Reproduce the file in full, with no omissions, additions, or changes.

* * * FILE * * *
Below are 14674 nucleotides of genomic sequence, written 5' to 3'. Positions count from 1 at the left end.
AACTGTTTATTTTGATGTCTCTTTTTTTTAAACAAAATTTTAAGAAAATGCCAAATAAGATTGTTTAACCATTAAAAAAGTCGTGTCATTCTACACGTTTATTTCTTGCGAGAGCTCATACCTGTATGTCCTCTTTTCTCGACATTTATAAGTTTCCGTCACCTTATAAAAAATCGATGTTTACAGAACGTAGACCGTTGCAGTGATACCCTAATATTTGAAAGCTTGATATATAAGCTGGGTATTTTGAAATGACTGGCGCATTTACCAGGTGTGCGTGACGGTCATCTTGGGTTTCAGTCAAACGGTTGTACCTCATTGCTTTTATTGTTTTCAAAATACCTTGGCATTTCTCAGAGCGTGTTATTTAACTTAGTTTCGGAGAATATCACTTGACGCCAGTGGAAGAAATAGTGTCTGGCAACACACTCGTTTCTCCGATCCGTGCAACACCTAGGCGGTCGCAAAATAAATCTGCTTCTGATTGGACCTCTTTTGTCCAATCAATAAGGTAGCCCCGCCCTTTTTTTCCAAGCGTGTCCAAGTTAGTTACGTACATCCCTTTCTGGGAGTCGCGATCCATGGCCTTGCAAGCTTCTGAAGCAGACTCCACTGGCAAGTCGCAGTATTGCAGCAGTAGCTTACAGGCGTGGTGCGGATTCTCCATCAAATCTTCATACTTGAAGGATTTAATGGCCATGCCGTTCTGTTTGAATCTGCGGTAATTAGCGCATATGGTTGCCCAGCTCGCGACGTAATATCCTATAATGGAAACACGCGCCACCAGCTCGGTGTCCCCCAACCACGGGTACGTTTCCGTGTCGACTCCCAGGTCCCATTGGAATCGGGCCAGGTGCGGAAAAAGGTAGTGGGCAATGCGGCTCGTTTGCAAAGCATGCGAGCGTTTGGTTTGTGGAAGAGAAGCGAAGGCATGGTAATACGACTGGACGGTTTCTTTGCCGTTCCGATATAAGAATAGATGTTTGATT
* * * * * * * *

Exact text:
Below are 14674 nucleotides of genomic sequence, written 5' to 3'. Positions count from 1 at the left end.
AACTGTTTATTTTGATGTCTCTTTTTTTTAAACAAAATTTTAAGAAAATGCCAAATAAGATTGTTTAACCATTAAAAAAGTCGTGTCATTCTACACGTTTATTTCTTGCGAGAGCTCATACCTGTATGTCCTCTTTTCTCGACATTTATAAGTTTCCGTCACCTTATAAAAAATCGATGTTTACAGAACGTAGACCGTTGCAGTGATACCCTAATATTTGAAAGCTTGATATATAAGCTGGGTATTTTGAAATGACTGGCGCATTTACCAGGTGTGCGTGACGGTCATCTTGGGTTTCAGTCAAACGGTTGTACCTCATTGCTTTTATTGTTTTCAAAATACCTTGGCATTTCTCAGAGCGTGTTATTTAACTTAGTTTCGGAGAATATCACTTGACGCCAGTGGAAGAAATAGTGTCTGGCAACACACTCGTTTCTCCGATCCGTGCAACACCTAGGCGGTCGCAAAATAAATCTGCTTCTGATTGGACCTCTTTTGTCCAATCAATAAGGTAGCCCCGCCCTTTTTTTCCAAGCGTGTCCAAGTTAGTTACGTACATCCCTTTCTGGGAGTCGCGATCCATGGCCTTGCAAGCTTCTGAAGCAGACTCCACTGGCAAGTCGCAGTATTGCAGCAGTAGCTTACAGGCGTGGTGCGGATTCTCCATCAAATCTTCATACTTGAAGGATTTAATGGCCATGCCGTTCTGTTTGAATCTGCGGTAATTAGCGCATATGGTTGCCCAGCTCGCGACGTAATATCCTATAATGGAAACACGCGCCACCAGCTCGGTGTCCCCCAACCACGGGTACGTTTCCGTGTCGACTCCCAGGTCCCATTGGAATCGGGCCAGGTGCGGAAAAAGGTAGTGGGCAATGCGGCTCGTTTGCAAAGCATGCGAGCGTTTGGTTTGTGGAAGAGAAGCGAAGGCATGGTAATACGACTGGACGGTTTCTTTGCCGTTCCGATATAAGAATAGATGTTTGATT